Hoddeson, Lillian 1940-

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HODDESON, Lillian 1940-


PERSONAL: Born December 20, 1940, in New York, NY; daughter of Jacob and Liselotte (Bruck) Hart-mann; married Gordon Baym, 1981, divorced, 1992; children: Michael Hartmann, Carol Liselotte. Education: Brandeis University, 1957-58; Barnard College, B.A. 1961; Columbia University, M.A., 1963, Ph.D. (physics), 1966.

ADDRESSES: Home—410 Sherwin Dr., Urbana, IL 61802. Offıce—History Department, Gregory Hall, University of Illinois, Urbana-Champaign, 810 South Wright St., Urbana, IL 61801. E-mail—[email protected] uiuc.edu.


CAREER: Physicist and historian. Bronx Community College, New York, NY, instructor in physics, 1966-67; Barnard College, Columbia University, New York, NY, assistant professor of physics, 1967-70; Robert Louis Stevenson High School, New York, NY, science teacher, 1970-71; Rutgers University, New Brunswick, NJ, assistant professor of physics, 1971-76; Princeton University, Princeton, NJ, visiting fellow, 1974-75; Niels Bohr Institute, Copenhagen, Denmark, visiting scholar, 1976; University of Illinois, Urbana-Champaign, visiting scientist, 1977-79, senior research physicist, 1980—, visiting associate professor of history, 1989-92, associate professor of history, 1993-2000, professor of history, 2000—; Fermi National Accelerator Laboratory, Batavia, IL, historian, 1978—; Nagoya University, Japan, visiting historian of science, 1979-80; University of California, Santa Barbara, visiting historian of science, 1980.


MEMBER: American Association for the Advancement of Science, American Historical Association, American Physical Society, History of Science Society, New York Academy of Sciences, Society for the History of Technology.


AWARDS, HONORS: A. P. Sloan Foundation, 1980; National Science Foundation grant, 1967-70, 1974, 1989-93, 1992-95, 1995-99; American Council of Learned Societies study fellowship, 1974-75; fellow, American Physical Society, 1993; A T & T Foundation fellow, 1993-94; A T & T Bell Labs fellow, 1994-97; Sally Hacker Prize, Society for the History of Technology, 1999; Guggenheim fellowship, Guggenheim Foundation, 2000; LAS Alumni Scholar Award, University of Illinois, 2000.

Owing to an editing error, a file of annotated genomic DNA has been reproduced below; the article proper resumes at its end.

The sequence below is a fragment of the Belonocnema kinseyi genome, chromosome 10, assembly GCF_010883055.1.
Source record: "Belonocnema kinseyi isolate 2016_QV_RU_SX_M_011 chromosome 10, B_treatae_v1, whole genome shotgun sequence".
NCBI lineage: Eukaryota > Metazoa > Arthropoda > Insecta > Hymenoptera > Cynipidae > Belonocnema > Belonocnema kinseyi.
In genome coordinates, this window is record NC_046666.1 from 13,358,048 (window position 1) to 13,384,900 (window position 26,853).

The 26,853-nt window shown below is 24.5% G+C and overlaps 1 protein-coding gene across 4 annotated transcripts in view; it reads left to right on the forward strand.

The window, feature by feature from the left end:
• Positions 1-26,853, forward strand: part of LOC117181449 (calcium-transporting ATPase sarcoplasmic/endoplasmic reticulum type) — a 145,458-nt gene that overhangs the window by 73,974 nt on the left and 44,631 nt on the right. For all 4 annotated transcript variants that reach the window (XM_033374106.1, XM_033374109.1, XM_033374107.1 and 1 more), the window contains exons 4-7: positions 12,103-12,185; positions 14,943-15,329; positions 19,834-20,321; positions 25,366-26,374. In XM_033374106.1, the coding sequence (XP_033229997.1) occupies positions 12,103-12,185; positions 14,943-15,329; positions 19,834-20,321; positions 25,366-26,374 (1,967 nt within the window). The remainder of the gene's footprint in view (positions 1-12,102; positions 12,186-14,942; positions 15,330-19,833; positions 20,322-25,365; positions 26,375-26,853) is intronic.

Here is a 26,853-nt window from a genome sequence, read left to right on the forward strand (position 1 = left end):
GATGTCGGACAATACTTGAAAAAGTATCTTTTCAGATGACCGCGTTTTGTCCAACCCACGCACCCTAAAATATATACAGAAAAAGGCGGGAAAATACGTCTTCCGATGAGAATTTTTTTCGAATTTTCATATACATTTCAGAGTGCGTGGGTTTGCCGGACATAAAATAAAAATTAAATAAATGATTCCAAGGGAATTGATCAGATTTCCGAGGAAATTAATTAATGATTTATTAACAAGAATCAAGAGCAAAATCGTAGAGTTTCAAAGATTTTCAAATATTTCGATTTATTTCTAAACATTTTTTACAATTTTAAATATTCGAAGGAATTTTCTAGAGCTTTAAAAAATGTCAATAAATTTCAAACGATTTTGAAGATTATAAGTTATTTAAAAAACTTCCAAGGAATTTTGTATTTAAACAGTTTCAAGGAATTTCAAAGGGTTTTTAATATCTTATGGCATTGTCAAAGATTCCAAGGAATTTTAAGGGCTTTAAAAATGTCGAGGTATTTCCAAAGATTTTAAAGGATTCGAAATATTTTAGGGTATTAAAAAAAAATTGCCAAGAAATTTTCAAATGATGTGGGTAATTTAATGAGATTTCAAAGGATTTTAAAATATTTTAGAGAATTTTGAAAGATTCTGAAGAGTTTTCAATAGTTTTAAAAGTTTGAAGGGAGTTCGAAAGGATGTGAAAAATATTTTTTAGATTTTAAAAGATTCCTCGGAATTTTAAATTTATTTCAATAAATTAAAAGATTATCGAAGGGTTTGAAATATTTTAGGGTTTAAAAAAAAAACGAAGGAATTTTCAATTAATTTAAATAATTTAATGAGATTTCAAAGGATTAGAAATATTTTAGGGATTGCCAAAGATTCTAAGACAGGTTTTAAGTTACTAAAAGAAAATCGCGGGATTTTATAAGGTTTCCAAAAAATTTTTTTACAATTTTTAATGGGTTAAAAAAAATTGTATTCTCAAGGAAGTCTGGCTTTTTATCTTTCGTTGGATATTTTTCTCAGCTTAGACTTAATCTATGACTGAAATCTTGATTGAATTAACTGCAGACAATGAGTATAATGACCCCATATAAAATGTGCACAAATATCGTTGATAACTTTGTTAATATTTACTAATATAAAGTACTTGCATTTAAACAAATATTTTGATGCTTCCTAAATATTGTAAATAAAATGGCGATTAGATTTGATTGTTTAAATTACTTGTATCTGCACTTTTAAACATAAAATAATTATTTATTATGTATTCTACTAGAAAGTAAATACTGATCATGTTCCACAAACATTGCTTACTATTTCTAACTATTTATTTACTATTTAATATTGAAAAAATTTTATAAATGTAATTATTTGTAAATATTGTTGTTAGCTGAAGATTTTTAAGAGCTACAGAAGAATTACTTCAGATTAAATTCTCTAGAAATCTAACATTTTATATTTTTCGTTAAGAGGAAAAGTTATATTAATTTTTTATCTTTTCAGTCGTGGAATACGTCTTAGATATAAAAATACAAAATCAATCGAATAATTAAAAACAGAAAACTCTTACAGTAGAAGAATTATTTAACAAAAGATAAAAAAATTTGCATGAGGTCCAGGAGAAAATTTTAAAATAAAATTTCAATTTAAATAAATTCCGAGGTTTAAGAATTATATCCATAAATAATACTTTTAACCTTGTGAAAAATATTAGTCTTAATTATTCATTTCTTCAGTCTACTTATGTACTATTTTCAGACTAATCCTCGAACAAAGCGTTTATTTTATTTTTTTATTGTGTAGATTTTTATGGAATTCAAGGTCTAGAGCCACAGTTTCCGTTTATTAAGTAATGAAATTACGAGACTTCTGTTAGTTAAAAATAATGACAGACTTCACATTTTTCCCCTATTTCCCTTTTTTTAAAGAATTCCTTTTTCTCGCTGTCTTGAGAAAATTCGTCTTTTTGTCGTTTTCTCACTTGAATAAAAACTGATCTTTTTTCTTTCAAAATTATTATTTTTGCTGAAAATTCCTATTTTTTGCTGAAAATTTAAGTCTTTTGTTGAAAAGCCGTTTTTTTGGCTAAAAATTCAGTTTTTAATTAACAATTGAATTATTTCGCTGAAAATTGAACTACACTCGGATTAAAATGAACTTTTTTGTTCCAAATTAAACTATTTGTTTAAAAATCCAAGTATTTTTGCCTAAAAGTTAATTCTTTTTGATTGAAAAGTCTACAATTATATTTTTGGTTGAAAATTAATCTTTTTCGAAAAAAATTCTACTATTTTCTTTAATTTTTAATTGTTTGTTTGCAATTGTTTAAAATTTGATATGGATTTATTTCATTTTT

WRITINGS:


(Editor with L. M. Brown) The Birth of Particle Physics, Cambridge University Press (New York, NY), 1983.

(Editor with L. M. Brown, and M. Dresden) Pions toQuarks: Particle Physics in the 1950s, Cambridge University Press (New York, NY), 1989.

(Editor with E. Braun, J. Teichmann, and S. Weart) Out of the Crystal Maze: A History of Solid State Physics, 1900-1960, Oxford University Press (New York, NY), 1992.

(With P. Henriksen, R. Meade, and C. Westfall) Critical Assembly: A History of Los Alamos during the Oppenheimer Years, 1943-1945, Cambridge University Press (New York, NY), 1993.

(With M. Riordan) Crystal Fire: The Birth of theInformation Age, W.W. Norton (New York, NY), 1997.

(Editor with L. M. Brown, M. Riordan, M. Dresden) The Rise of the Standard Model: Particle Physics in the 1960s and 1970s, Cambridge University Press (New York, NY), 1997.
(With V. Daitch) True Genius: The Life and Science ofJohn Bardeen, the Only Winner of Two Nobel Prizes in Physics, Joseph Henry Press (Washington, DC), 2002.

Contributor of articles to books, conferences, and journals, including Historical Studies in the Physical Sciences, History and Technology, Illinois Historical Journal, Journal of Statistical Physics, Minerva, Physics Today, Reviews of Modern Physics, Technology and Culture, and others.

WORK IN PROGRESS: (With A. Kolb and C. Westfall) Frontier: Rings: Big Science at Fermi Lab: 1965-89; (with others) Tunnel Visions: The Rise and Fall of the Superconducting Super Collider.

SIDELIGHTS: Lillian Hoddeson is a noted historian of science whose specialty is physics in the twentieth century. She was born and educated in New York, and earned her bachelor's and graduate degrees at Barnard College and Columbia University, respectively. Hoddeson received a Ph.D. in physics in 1966, but gradually shifted her focus of interest to the history of science. Graduate-level study in the history of science at Princeton University developed this interest further. Her primary areas of activity are the origins of information technology, the development of particle and solid-state physics, atomic weaponry, and what is referred to as "big science": research in the settings of government and industrial laboratories. In the course of her career, Hoddeson has conducted over 400 interviews with individuals working in the field. She founded the history program and archives at Fermilab and worked with Alison Kerr on the archives at Los Alamos. She has a dual appointment in both physics and history at the University of Illinois, Urbana-Champaign, and is historian at Los Alamos National Laboratory and Fermi National Accelerator Laboratory. Hoddeson has many titles to her credit, including both books and articles. She has been the recipient of several awards, among them a Guggenheim fellowship in 2000, and is a regular contributor to scholarly journals and conferences.